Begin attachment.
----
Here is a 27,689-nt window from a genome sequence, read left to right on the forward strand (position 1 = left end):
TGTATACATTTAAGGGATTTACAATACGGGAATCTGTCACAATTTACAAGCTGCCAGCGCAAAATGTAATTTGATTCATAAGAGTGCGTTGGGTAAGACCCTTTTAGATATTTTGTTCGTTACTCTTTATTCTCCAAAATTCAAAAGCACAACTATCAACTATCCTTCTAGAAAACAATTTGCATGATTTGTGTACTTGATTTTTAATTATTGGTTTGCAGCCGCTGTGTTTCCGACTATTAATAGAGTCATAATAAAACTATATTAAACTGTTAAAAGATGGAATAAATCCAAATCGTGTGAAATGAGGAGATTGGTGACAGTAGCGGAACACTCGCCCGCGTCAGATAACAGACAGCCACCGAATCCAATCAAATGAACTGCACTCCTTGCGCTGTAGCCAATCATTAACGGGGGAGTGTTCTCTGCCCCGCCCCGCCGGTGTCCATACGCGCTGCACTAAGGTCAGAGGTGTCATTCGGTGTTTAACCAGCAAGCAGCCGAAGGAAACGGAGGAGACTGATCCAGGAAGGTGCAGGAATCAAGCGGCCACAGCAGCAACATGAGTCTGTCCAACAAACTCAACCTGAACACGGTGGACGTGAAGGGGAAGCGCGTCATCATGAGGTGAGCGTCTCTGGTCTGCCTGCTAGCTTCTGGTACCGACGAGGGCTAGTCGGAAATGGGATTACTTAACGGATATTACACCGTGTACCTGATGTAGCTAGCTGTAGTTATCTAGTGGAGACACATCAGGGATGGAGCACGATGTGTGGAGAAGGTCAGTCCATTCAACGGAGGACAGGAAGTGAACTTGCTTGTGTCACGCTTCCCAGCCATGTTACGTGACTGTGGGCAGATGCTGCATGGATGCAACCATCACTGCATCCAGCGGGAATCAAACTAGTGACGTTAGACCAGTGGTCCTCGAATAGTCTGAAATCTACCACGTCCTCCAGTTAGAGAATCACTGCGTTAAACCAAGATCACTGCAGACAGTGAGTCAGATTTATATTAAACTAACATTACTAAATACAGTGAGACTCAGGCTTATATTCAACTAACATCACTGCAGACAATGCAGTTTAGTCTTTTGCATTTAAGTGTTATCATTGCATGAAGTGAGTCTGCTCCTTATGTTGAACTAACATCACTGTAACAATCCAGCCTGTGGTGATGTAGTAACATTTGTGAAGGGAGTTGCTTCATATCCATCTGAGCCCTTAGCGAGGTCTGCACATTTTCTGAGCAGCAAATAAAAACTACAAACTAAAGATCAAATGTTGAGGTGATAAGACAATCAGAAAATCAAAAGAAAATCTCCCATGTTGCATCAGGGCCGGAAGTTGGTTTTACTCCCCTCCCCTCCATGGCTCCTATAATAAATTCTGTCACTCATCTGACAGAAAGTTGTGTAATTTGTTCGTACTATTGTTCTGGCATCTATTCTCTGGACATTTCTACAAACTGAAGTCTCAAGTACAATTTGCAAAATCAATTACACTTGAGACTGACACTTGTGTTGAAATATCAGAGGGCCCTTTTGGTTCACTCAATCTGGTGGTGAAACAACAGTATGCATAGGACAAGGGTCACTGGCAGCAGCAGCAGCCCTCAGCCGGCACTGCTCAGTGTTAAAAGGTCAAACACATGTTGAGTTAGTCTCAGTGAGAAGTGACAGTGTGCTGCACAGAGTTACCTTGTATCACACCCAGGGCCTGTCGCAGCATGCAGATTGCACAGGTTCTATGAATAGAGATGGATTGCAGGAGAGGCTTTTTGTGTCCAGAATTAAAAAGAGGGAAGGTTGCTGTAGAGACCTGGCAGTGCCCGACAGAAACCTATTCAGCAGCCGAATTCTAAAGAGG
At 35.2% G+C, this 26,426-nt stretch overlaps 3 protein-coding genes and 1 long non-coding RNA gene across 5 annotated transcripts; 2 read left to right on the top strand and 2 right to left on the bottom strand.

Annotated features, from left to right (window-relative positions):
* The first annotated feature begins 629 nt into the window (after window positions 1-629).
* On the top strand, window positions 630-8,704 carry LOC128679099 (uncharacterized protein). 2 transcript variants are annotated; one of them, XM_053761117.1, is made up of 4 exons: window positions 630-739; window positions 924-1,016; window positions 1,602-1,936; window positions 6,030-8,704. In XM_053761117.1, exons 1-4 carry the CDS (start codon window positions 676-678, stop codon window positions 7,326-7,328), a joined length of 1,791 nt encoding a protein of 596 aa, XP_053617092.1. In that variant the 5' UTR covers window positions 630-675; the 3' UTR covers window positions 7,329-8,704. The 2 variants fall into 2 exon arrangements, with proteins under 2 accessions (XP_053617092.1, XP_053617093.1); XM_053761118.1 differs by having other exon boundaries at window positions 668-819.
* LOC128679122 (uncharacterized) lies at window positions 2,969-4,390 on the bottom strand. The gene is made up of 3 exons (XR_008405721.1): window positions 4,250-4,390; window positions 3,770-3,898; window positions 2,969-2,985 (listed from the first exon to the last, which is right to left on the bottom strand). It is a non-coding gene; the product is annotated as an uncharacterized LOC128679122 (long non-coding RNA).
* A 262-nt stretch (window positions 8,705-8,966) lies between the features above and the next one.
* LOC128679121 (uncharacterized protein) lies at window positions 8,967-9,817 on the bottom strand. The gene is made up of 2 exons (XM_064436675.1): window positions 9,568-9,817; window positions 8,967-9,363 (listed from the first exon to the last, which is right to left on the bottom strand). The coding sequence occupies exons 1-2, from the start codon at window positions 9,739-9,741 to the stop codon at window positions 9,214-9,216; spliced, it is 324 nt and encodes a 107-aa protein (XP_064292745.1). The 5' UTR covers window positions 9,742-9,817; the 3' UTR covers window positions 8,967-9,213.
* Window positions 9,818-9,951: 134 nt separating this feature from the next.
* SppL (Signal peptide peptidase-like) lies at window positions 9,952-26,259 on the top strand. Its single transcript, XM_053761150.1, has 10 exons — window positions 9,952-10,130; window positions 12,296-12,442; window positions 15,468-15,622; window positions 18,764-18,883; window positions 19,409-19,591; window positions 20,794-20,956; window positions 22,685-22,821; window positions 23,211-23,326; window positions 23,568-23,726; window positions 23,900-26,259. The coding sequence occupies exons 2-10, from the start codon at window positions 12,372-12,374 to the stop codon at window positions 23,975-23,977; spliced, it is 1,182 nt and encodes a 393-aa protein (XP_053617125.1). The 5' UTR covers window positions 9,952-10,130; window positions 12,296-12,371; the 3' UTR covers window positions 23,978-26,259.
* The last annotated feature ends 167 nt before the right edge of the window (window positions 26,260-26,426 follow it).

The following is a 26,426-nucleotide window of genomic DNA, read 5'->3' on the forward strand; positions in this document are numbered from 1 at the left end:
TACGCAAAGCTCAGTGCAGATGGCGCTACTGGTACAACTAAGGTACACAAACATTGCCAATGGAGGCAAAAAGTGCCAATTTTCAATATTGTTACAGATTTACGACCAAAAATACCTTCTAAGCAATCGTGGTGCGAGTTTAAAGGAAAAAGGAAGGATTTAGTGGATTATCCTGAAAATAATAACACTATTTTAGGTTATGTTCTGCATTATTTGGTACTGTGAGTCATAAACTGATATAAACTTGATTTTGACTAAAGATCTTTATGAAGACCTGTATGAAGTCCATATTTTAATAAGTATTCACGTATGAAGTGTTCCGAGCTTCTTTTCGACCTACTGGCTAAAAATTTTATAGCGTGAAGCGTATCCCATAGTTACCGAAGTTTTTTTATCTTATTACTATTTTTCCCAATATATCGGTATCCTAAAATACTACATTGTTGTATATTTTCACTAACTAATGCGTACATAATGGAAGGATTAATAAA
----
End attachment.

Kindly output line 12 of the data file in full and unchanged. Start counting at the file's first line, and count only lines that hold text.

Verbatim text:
* The last annotated feature ends 167 nt before the right edge of the window (window positions 26,260-26,426 follow it).